The World Council of Churches has taken steps in support of Palestinian Christian families, which are emigrating from the Holy Land at the rate of two or three a week under threat of ongoing violence and economic pressure.
(Palestinian Christians make up about 3 per cent of the population in Israel’s occupied territories, and there is fear that the holy sites of Christianity will become nothing more than museums if numbers dwindle further.)
In mid-August, churches in Jerusalem held a week of prayers dedicated to ending the Israeli-Palestinian conflict.
As part of strategy for a concerted international response, 50 international participants to a special meeting in Geneva drew up seven areas of focus aimed at a comprehensive peace based on justice and security for the Palestinian and Israeli people.
A small consultative group will develop proposals for action with local and international partners in coordinating advocacy with government, boycotting goods produced in Israeli settlements in the occupied territories, and strengthening the “chain of solidarity” through prayer vigils.
As well, the group will look at resisting the destruction of property and uprooting of people, ecumenical monitoring teams, and increasing church and ecumenical delegations to Israel and the occupied territories.
Participants included moderators and members of the WCC governing and advisory bodies, Jerusalem church leaders, representatives of the WCC member churches and ecumenical partners from around the world, and partners working on peace initiatives in Israel and the territories.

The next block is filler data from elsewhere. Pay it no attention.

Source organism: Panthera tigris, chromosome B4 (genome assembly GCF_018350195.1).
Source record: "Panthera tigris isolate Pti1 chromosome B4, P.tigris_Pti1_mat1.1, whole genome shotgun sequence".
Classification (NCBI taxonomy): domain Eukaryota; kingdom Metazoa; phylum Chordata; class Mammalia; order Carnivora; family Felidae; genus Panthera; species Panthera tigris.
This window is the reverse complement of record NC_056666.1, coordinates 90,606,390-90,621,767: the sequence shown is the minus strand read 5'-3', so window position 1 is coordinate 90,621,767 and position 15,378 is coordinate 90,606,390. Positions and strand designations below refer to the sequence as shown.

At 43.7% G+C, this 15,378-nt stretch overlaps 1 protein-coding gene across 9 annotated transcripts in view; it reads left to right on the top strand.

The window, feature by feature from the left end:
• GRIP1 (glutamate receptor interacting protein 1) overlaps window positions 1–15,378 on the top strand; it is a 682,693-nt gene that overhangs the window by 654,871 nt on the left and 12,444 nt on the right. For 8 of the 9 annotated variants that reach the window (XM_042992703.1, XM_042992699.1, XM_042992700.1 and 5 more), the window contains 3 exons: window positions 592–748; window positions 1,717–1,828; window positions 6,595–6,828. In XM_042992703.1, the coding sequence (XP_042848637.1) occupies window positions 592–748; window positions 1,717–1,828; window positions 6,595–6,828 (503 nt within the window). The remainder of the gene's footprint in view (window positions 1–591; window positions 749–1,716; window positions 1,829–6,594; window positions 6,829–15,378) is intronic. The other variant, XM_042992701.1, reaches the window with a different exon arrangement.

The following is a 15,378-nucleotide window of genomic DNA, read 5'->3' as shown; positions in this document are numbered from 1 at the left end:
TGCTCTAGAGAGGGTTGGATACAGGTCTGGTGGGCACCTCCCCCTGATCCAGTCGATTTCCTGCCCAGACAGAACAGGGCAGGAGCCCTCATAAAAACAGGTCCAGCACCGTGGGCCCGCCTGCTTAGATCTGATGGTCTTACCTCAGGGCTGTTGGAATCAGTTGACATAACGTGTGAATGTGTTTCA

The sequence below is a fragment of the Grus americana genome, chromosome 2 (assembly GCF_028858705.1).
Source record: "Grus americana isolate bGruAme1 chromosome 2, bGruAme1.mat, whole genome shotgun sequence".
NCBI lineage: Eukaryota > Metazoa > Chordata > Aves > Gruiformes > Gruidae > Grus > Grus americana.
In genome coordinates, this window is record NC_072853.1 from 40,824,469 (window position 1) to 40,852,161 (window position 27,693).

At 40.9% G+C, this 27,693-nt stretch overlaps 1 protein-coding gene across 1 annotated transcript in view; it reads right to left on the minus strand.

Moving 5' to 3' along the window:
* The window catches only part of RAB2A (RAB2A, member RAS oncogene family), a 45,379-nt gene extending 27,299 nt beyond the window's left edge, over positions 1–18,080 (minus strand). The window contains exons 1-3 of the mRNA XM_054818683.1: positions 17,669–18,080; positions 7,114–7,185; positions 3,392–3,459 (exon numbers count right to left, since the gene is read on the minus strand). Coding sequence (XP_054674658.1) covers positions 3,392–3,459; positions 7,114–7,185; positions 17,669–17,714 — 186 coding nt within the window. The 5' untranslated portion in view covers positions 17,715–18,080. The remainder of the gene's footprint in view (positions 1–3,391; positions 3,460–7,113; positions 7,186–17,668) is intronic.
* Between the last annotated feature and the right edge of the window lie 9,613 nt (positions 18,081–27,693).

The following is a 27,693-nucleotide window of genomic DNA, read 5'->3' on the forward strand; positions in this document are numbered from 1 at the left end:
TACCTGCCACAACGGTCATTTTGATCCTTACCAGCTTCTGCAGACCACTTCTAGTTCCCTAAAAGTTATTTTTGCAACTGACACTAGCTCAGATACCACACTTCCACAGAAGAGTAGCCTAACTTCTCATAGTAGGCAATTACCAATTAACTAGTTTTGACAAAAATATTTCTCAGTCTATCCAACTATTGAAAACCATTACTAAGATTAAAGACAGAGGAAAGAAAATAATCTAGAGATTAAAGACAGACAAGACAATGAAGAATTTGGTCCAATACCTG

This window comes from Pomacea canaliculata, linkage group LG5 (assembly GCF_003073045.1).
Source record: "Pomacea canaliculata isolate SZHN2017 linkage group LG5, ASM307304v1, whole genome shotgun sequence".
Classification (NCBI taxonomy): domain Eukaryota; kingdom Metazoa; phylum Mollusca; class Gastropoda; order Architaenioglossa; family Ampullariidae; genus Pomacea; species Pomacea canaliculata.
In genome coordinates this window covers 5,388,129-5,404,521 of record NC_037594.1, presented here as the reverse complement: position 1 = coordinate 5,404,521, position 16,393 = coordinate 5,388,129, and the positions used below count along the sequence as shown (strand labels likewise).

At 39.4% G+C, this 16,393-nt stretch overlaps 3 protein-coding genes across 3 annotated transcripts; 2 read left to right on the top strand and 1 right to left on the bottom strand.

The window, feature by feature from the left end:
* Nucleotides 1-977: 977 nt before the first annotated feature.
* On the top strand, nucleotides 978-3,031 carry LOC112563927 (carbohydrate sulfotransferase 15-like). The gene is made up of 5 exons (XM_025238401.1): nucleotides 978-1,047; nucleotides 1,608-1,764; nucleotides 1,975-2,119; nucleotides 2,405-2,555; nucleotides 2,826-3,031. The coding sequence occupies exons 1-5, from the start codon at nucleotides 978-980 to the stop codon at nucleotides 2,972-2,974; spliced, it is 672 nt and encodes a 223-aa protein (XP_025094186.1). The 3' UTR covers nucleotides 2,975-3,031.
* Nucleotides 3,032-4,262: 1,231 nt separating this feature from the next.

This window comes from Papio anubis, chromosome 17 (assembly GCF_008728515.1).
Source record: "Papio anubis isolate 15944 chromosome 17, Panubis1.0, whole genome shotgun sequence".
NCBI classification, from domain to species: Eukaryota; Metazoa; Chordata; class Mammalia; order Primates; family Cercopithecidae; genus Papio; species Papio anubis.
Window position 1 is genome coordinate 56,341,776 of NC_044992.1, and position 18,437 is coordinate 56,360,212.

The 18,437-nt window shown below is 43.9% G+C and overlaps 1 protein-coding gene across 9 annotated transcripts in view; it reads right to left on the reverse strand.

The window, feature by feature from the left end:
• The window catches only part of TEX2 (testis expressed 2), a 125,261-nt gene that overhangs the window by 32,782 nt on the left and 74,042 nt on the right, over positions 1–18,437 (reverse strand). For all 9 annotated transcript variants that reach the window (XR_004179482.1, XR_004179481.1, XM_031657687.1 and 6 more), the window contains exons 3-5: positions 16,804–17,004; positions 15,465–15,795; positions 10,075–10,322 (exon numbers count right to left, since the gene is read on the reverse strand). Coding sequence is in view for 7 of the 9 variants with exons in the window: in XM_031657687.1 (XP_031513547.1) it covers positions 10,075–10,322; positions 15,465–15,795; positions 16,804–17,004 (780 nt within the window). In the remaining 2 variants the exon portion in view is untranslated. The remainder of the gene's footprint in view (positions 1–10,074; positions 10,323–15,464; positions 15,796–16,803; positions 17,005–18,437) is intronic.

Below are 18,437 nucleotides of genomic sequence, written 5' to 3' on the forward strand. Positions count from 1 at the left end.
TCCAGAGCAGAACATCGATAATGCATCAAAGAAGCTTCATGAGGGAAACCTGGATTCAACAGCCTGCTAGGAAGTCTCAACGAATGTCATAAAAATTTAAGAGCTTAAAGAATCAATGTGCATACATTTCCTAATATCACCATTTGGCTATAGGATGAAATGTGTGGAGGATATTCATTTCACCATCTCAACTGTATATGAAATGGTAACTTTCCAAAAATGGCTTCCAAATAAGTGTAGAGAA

Summing up the value of the meeting, WCC Central Committee member Bishop Aldo Etchegoyen of the Evangelical Methodist Church of Argentina said that many have lost hope and think peace is impossible. “Hope is necessary because this is more than a program, this is our commitment in favor of life, justice, peace and people.”
A week later churches in Jerusalem mounted a one-week prayer vigil in the face of rising violence in the region. Warning that “hatred and a desire for revenge is rampant on both sides – Israeli and Palestinian,” the church elders issued an appeal to all Christians in the land to intensify prayers for peace, “with justice and reconciliation.”
The elders said that many families are now homeless. They noted that Israeli blockades in the West Bank and Gaza Strip have turned towns and cities into detention camps, causing rising unemployment and hunger.